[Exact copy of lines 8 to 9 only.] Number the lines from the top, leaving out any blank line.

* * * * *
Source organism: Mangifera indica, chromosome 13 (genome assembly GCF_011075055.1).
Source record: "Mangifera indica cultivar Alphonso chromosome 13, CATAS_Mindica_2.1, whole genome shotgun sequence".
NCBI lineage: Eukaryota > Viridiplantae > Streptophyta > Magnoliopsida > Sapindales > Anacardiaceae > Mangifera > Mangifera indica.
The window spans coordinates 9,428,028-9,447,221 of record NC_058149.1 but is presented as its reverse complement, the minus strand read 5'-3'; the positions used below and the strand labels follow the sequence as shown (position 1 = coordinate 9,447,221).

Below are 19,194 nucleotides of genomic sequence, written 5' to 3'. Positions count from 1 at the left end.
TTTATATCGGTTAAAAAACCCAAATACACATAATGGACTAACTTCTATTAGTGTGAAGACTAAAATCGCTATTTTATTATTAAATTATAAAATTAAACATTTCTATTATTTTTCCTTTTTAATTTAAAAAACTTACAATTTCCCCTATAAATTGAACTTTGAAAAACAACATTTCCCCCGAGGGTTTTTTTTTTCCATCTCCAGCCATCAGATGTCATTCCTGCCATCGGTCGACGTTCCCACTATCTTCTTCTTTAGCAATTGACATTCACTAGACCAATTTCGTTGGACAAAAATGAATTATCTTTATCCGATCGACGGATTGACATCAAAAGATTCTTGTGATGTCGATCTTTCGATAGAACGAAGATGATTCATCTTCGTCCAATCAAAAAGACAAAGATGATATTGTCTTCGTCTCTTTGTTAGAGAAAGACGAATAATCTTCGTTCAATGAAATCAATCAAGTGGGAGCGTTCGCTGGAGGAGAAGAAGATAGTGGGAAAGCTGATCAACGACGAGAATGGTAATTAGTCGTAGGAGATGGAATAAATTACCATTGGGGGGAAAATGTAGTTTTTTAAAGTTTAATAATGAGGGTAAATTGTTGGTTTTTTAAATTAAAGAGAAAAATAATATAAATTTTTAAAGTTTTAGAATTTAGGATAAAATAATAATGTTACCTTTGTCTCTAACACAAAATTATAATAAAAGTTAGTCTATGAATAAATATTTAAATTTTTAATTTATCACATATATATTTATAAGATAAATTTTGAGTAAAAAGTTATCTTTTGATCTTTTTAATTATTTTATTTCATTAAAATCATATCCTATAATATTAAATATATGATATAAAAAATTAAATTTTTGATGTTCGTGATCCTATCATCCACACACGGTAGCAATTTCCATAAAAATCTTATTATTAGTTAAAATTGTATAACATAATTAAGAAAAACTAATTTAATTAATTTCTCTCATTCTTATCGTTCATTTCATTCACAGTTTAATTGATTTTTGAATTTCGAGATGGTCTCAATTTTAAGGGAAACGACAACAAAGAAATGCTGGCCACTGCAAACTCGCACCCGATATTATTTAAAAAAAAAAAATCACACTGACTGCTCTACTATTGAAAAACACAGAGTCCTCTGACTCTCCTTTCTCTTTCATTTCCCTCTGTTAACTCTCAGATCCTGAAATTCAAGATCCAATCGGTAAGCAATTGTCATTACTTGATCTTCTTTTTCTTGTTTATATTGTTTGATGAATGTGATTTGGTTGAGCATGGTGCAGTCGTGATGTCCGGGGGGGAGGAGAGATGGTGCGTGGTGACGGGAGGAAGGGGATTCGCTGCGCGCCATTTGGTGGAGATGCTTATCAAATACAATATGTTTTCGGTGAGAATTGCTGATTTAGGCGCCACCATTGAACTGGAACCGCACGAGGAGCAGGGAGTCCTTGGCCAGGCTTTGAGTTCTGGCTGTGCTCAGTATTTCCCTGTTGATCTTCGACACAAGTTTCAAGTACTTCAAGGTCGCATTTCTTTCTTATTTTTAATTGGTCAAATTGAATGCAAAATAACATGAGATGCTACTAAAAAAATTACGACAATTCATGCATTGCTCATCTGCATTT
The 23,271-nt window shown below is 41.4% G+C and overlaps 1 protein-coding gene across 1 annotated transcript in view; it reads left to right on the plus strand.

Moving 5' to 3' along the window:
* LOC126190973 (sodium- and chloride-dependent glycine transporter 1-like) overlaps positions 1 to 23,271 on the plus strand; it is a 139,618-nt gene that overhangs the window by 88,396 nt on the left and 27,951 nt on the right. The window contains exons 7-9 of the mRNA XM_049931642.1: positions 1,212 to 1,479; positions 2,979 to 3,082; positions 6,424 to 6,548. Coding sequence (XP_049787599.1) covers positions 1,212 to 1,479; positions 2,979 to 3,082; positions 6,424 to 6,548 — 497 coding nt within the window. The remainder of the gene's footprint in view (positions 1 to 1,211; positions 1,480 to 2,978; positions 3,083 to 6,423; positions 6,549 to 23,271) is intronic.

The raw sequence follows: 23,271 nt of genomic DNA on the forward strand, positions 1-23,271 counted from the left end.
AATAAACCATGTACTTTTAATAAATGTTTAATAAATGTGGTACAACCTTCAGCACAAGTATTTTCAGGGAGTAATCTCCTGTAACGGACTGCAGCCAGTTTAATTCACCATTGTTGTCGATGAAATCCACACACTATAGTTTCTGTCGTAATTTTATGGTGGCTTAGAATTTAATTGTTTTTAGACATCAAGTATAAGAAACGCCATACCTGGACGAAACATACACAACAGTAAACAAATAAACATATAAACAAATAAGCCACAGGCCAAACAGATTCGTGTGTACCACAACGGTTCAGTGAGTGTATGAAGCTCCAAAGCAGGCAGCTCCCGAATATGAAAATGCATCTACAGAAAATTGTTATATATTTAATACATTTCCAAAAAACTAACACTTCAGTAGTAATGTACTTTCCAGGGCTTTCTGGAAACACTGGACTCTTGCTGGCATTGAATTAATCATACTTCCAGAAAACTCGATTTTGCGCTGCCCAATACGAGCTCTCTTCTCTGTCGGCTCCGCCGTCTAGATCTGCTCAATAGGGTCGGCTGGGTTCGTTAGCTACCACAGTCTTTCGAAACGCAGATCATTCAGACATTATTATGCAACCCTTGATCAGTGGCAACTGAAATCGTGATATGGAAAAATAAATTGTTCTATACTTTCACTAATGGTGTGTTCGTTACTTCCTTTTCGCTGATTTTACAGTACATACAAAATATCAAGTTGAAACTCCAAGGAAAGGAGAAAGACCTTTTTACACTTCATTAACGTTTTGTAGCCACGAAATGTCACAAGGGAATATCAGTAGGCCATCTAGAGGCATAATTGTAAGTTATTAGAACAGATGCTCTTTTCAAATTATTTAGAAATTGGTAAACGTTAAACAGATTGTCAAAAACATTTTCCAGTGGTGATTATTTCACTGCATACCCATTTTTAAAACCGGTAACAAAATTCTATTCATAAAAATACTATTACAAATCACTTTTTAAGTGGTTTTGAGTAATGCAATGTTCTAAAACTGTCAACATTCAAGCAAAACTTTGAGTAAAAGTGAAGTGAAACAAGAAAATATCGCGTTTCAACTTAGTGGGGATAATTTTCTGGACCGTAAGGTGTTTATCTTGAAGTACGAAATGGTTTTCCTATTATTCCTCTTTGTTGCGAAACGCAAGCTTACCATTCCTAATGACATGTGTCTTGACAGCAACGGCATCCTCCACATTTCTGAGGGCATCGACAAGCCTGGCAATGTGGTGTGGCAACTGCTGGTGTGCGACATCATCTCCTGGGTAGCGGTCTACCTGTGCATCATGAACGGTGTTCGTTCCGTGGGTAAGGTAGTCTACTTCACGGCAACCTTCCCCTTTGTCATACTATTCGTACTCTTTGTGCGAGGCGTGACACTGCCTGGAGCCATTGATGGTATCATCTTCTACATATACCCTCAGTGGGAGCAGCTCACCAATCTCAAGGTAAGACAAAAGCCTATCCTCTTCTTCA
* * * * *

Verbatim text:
Moving 5' to 3' along the window:
* LOC126190973 (sodium- and chloride-dependent glycine transporter 1-like) overlaps positions 1 to 23,271 on the plus strand; it is a 139,618-nt gene that overhangs the window by 88,396 nt on the left and 27,951 nt on the right. The window contains exons 7-9 of the mRNA XM_049931642.1: positions 1,212 to 1,479; positions 2,979 to 3,082; positions 6,424 to 6,548. Coding sequence (XP_049787599.1) covers positions 1,212 to 1,479; positions 2,979 to 3,082; positions 6,424 to 6,548 — 497 coding nt within the window. The remainder of the gene's footprint in view (positions 1 to 1,211; positions 1,480 to 2,978; positions 3,083 to 6,423; positions 6,549 to 23,271) is intronic.